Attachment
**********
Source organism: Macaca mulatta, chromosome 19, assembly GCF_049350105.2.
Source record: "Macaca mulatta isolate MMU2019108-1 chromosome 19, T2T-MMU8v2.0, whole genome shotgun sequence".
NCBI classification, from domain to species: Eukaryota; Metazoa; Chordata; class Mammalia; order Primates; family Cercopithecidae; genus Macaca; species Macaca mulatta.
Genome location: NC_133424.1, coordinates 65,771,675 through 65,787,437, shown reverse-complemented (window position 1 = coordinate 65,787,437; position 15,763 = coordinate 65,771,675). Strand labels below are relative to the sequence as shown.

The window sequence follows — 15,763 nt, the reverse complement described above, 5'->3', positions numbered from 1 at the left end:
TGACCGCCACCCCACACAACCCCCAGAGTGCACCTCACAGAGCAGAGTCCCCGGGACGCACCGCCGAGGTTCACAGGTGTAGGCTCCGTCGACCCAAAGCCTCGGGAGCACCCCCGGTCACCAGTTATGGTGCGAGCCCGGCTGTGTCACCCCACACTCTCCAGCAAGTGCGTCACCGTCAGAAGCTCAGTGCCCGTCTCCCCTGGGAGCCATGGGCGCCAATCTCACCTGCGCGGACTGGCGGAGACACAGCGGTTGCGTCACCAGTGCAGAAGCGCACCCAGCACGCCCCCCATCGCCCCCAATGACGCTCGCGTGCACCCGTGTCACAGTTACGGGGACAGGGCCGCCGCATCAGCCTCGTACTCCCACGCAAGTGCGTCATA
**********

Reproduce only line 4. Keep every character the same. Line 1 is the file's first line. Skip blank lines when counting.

Genome location: NC_133424.1, coordinates 65,771,675 through 65,787,437, shown reverse-complemented (window position 1 = coordinate 65,787,437; position 15,763 = coordinate 65,771,675). Strand labels below are relative to the sequence as shown.